From the Rolling Stone Table of Contents:
For his article on Bachman-Turner Overdrive, Cameron Crowe spent three days and nights in three cities: Fargo, North Dakoa, Sioux City, Iowa and Denver, Colorado. All likable enough cities, of course, but, with the exception of Denver, rather unlikely towns for a hot-hit outfit like BTO to be playing. But therein lies the clue, perhaps the central nerve of this Canadian band. As manager Bruce Allen told Crowe: “As long as there’s a market, BTO will play there. They play the areas that are starved. We want to hit every fucking market.” Later, band leader Randy Bachman would brag how they’d made $70,000 in the three cities: 15 G in Fargo, 25 in Sioux City and 30 in Denver. He would tell how a member of Deep Purple, on his way to a gig in Seattle, ran into a member of BTO and sniffed at the news that the Overdrive were heading toward Fargo. “Hell,” Randy said smartly, “we probably made more money in Fargo than Deep Purple did in three shows around Seattle.” Bachman has a way with words – often the wrong way – but he is unarguably the leader of a band making good in the heart of the recession. And he relishes the success. Or, as Crowe said, trying to encapsulate Bachman: “He’s a businessman. Only he carries a guitar instead of a briefcase.”
Fargo, North Dakota – Until last February, Blair Thornton was just another pickup guitarist, a two-set-a-night, six-night-a-week prisoner of the Vancouver bar band grind.
“It was so depressing I had to get blown out of my mind every night just to go through with it. ”
Today, as a member of Bachman-Turner Overdrive, the 24-year-old Thornton is part of rock & roll’s current Big Hit Machine: one gold album, two platinums, one Number One single, and consistently sold-out concerts.
“And we all sit around and drink soda pop to get psyched up for the show,” said Thornton. “I always wondered what life was like at the top.”
BTO is a peculiar band, partly because of its Mormon leader; partly because all four members are business minded. So, for BTO, the top means shared hotel rooms, rent-a-cars (not limousines) and a strict rule against post-show drinking or smoking. Of any kind of cigarettes.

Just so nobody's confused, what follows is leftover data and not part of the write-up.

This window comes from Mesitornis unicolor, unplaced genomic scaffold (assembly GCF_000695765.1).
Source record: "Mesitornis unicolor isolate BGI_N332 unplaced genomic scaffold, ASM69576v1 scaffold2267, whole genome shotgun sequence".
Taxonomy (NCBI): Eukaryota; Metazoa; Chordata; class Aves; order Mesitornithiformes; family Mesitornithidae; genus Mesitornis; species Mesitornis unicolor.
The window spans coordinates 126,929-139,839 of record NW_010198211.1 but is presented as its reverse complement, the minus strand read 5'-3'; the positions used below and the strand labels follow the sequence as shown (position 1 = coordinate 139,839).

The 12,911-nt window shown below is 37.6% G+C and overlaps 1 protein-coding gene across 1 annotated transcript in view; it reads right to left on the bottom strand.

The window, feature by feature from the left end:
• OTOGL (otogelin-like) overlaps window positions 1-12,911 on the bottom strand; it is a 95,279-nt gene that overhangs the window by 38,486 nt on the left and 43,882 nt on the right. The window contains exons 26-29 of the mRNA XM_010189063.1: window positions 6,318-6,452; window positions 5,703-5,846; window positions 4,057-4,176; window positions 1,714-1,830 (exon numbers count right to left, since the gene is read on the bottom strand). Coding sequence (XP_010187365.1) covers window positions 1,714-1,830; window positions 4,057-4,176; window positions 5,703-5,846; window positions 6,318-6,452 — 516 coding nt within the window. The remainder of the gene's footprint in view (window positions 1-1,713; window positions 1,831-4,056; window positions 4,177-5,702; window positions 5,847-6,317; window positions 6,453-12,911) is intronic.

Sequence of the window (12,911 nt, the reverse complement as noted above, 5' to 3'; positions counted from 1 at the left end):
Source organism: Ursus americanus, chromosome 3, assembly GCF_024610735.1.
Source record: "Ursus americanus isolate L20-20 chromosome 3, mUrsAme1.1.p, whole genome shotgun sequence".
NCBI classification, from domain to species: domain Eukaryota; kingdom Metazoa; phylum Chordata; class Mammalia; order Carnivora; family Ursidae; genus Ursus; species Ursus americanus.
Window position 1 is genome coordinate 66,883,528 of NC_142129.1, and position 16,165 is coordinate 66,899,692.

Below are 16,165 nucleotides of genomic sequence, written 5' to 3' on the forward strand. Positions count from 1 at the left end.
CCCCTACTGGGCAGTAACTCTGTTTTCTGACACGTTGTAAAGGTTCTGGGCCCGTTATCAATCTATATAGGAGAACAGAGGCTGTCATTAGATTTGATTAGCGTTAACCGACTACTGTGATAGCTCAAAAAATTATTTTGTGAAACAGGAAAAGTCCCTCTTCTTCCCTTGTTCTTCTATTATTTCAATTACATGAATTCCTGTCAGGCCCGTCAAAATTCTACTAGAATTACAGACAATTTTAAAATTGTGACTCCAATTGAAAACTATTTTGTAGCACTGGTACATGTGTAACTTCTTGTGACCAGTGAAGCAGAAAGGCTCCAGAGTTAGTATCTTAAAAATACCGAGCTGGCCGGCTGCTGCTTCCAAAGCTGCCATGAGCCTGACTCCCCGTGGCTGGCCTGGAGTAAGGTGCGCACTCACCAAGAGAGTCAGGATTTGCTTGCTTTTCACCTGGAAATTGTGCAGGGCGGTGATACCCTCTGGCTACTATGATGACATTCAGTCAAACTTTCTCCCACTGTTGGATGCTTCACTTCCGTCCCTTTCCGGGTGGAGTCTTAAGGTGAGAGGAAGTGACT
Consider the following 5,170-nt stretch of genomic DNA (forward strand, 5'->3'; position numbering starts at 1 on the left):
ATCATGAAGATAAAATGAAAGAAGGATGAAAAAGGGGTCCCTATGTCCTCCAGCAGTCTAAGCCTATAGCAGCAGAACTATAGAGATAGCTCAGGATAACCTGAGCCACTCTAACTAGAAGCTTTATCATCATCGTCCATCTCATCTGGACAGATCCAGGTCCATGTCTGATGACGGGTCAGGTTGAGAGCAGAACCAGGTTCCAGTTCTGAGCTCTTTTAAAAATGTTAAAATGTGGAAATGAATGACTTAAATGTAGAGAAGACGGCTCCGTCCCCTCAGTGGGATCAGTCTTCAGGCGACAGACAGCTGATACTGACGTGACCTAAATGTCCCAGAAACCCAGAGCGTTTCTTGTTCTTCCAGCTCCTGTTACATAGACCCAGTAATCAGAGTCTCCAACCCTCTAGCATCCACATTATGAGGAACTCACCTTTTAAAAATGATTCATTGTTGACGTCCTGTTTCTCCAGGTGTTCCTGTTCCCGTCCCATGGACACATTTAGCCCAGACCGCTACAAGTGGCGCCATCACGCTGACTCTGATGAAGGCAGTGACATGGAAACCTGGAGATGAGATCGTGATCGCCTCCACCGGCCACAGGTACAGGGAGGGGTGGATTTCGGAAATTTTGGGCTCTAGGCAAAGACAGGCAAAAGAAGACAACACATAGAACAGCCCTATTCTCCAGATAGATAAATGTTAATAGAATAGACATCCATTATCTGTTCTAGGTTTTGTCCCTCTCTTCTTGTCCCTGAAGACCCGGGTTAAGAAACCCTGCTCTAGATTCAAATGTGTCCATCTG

“No doubt about it. This band is a business. That’s what we’re in it for.” On tour in Sioux City, BTO’s bassist and singer C.F. “Fred” Turner, 31, relaxed on his side of his hotel room and cracked open a can of Coke.
“Let’s face it,” he said with a smile, “in this business you’ve only got a few years. Everybody knows that. It’s what you do with those few years that counts. If you want to blow your face off, go crazy with all your money, throw parties and do everything first-class . . . fine. You’ll turn 40 in skid row and you’ll spend all your days wondering whatever happened to you. If you want to build a future and be set for life, you’ve got to hold back, bring a bit of the money home and invest it.”
Turner shied away from music for a long time, he said, because he “didn’t want to starve.” He became a dental technician, but always kept his ears open for a good gig. The first one was in a polka band; the second was an album session with Randy Bachman.
Bachmann (pronounced back-man), 33, is the band’s guitarist, occasional vocalist and leader. A former force with the Guess Who, he also likes to talk money. On tour, sharing his room with manager Bruce Allen of Vancouver, he can stay up all night talking about concerts, fees, advances, royalties.
“We’re not forced to go on an 80-day tour to break even,” he said. “We’ve really made a lot of money. It amounts to millions and millions. I could go on like this forever. Everybody’s really happy.
“I know from experience what can ruin a good thing. Drugs made the guys I used to play with in the Guess Who change. They got sloppy. They ruined themselves and their marriages. Eight years ago when I met my wife, I joined the Mormon church. They don’t drink, smoke or do drugs. It’s a very straight, but satisfying way of life.
“I’m allergic to cigarette smoke anyway. It’s not like I’m forcing my habits on anyone. Sometimes we’ll buy the roadies a case of beer and have a party the last night of the tour. A lot of groups will take a day off so they can party. We don’t. I rather play to guys than girls. Girls running up onstage and ripping their tops off is exciting for a while but it gets redundant. It gets so that you only want to do your show and go to sleep. When we go out to make money and play to the people, we want to play to the people and make money. That’s it. We go out on the road about six days a month, make $160,000 to $170,000 and come right back home.
“I’m a conservative guy. I don’t do anything wild or freaky. I like solid, dependable people. I like a solid, dependable way of living. I like to play solid, dependable guitar. I’m Mr. Middle-of-the-road.”